Hoot

Remembering Robert Nordhaus, and When Public Servants Gave a Damn About the Public

As the shoddy GOP health bill unraveled last week, other Washingtonians were celebrating a life and remembering a time when things were really different.

Photo Illustration by Kelly Caminero/The Daily Beast

Last Thursday afternoon, while the Republican health care bill was unraveling, I went to a memorial service. Robert Nordhaus isn’t a name you’re likely to know, and if I just told you in the usual journalistic shorthand that he was a Washington lawyer and insider, it wouldn’t interest you very much. But he and the group of people he spent his life working with were people of extraordinary intelligence and vision and dedication, and last Thursday was one hell of an interesting day to reflect on their contributions to this country and on how ideas about public service have changed over four decades.

“Nord,” who passed away on Christmas Eve of prostate cancer at age 79, was an energy lawyer. I knew him because my sister, Susan, is an energy lawyer, too, and Bob gave her her first legal job in Washington back in the 1970s after they chanced to run into each other on the then spanking-new Metro. They were later law partners.

I’m no great expert on the area, but I know this much. The 1970s witnessed two momentous developments in the energy field: the dawn of the environmental movement, and the OPEC-embargo-sparked energy crisis of 1973. Up to this point, Americans didn’t give a thought to their energy consumption or to the planet. Gas cost around 30 or 35 cents a gallon in 1970, which according to this government chart would be about $1.70 today, and had increased only incrementally for the previous 20 years. People drove huge cars and cranked up the heat. Corporations could do pretty much what they wanted to the water and the air, and of course no one considered things like the environmental impacts of new development.

This meant that the 1970s was the first decade in the history of the United States when the federal government really had to grapple deeply with energy policy and thus develop an environmental policy. And Bob Nordhaus and a handful of others—notably Charles Curtis, another of my sister’s mentors and the first head of the Federal Energy Regulatory Commission after it was created in 1977—were the people who did it. (My sister, if I may toot the family horn a bit, played an important part in this history as well.)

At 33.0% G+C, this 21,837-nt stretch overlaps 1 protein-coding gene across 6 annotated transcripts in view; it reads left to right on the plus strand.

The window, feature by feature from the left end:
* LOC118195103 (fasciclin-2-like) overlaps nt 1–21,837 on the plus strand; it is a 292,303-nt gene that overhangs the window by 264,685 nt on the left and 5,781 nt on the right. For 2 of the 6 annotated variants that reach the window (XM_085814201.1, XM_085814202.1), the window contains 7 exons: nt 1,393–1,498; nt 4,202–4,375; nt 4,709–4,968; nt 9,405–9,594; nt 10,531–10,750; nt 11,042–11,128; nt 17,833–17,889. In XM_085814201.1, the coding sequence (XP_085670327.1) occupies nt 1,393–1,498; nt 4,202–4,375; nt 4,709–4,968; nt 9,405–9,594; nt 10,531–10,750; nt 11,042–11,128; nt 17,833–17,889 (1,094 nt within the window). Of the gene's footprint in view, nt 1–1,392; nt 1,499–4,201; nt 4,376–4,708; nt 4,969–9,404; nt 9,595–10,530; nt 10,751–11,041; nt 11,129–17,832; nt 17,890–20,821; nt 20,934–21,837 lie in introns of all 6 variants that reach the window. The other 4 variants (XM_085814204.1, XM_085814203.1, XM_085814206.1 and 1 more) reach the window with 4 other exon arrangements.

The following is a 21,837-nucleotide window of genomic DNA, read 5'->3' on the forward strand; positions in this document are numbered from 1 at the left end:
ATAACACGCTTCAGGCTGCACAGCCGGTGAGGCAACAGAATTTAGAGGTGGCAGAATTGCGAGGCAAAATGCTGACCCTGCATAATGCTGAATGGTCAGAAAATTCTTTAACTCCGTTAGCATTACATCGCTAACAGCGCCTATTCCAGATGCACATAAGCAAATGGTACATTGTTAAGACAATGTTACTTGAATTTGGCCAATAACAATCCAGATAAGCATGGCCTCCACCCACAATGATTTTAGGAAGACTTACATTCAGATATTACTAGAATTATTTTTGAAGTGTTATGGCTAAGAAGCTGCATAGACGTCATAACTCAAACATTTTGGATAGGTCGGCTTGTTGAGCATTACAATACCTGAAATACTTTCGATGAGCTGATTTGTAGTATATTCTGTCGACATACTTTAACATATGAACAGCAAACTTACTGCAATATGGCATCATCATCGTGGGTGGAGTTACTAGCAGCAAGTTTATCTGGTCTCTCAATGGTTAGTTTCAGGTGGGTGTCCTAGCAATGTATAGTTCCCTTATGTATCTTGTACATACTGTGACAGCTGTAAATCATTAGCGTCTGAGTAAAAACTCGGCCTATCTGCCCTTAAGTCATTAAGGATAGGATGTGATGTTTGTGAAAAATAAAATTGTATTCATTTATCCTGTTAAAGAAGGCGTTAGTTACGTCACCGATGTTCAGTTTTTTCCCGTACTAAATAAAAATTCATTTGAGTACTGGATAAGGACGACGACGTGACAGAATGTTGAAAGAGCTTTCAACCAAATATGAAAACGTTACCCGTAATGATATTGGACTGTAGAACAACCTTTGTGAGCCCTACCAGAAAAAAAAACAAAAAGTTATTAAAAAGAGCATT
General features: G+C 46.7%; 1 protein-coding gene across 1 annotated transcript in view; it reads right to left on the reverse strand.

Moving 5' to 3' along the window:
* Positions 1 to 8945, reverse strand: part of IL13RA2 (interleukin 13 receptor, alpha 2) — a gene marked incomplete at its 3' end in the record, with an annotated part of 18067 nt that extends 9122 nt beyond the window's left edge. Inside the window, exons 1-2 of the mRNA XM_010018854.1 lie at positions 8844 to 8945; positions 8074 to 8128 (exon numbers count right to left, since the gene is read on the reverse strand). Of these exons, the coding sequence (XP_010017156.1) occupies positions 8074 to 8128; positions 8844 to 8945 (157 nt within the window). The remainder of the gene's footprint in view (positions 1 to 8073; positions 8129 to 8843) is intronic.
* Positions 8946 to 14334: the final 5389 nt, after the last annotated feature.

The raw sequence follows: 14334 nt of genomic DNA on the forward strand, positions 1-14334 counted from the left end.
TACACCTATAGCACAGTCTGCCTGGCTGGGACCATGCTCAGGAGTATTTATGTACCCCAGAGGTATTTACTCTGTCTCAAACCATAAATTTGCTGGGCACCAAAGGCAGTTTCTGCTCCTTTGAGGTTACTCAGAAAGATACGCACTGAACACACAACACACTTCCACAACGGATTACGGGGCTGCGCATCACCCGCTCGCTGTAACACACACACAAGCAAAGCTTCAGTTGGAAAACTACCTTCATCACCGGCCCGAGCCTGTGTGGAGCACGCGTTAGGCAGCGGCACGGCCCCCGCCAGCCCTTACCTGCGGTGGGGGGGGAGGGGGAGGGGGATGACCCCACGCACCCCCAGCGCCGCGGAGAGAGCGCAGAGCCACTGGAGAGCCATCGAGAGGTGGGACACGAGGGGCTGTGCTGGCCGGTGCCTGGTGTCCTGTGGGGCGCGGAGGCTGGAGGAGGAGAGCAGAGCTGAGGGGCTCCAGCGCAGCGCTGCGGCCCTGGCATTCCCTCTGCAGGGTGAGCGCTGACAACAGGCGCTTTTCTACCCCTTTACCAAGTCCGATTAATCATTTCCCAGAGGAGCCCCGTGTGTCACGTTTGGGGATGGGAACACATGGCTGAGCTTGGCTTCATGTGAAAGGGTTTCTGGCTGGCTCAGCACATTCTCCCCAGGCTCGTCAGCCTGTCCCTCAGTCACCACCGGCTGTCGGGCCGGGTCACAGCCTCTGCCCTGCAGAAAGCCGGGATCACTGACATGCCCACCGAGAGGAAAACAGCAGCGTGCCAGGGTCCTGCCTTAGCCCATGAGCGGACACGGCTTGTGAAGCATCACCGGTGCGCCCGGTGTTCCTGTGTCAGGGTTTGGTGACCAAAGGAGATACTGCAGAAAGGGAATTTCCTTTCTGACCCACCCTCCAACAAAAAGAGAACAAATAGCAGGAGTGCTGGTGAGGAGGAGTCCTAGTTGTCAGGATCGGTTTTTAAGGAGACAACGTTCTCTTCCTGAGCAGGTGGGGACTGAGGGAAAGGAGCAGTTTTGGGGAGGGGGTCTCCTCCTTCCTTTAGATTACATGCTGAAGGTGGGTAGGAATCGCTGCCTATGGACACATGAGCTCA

Bob—whose brother, incidentally, is the eminent Yale economist Bill Nordhaus—wrote much of the key legislation of the era. I trust most of you know that members of Congress, when they say they wrote legislation, don’t mean they actually wrote the language. Aides and lawyers do that.

So I was astonished as I listened to the speakers at his service list the laws he authored. The bill that made cars more fuel efficient in 1975. The Clean Air Act amendments of 1970 that expanded the EPA’s watch over polluters. The 1969 law requiring environmental impact statements. Outside of the energy area, he wrote the law creating the Consumer Product Safety Commission, and the ERISA pension act of 1974. He even wrote the law allowing drivers to turn right on red, and the legislation that gave us Woodsy the Owl (remember “give a hoot, don’t pollute”?). And a lot more.

Of course, that makes Bob Nordhaus an American villain to many conservatives. Whatever. He and Charlie Curtis and their contemporaries were in fact a group of highly dedicated public servants who took public policy and legislation seriously. They leaned liberal, certainly, but they were pragmatists who were dedicated to balanced outcomes and who understood their responsibilities in both concrete and broader historical terms.

“Bob worked on the Hill at a time when Congress cared and could marshal the bipartisan will to ‘provide for the General Welfare,’” Charlie emailed me after the event. “You never hear much talk about that fundamental constitutional responsibility these days, but our founders believed they were creating a federal government that was not just simply representative of various constituencies. The Congress that served in the 1970s and got us through stagflation and the energy crises believed it.”

The service was held at an Episcopal church near the Library of Congress. Afterward we headed to the Tune Inn, which had been a favorite of the old gang back in the day. I left the Tune around 6:30 and turned on the news in my car. Our current Congress was making a mockery of policy. What was already a shoddy and cruel health-“care” bill was being turned into an even more draconian and punitive document to buy off the votes of radical extremists who clearly believe that the Congress in which they serve has no business helping citizens get health coverage in any way, shape, or form. And it was all being touted by a duplicitous speaker who called it “freedom,” and an out-of-his-depth president who obviously didn’t understand the first thing about it.

It was a jarring experience, and the contrast made me value my relationships with these fine people even more—even as it made me sadder and madder about what was unfolding a few blocks away from us that very night. When they pulled the bill the next day, it revealed how woefully ill-prepared to govern these people are. It wasn’t always this way.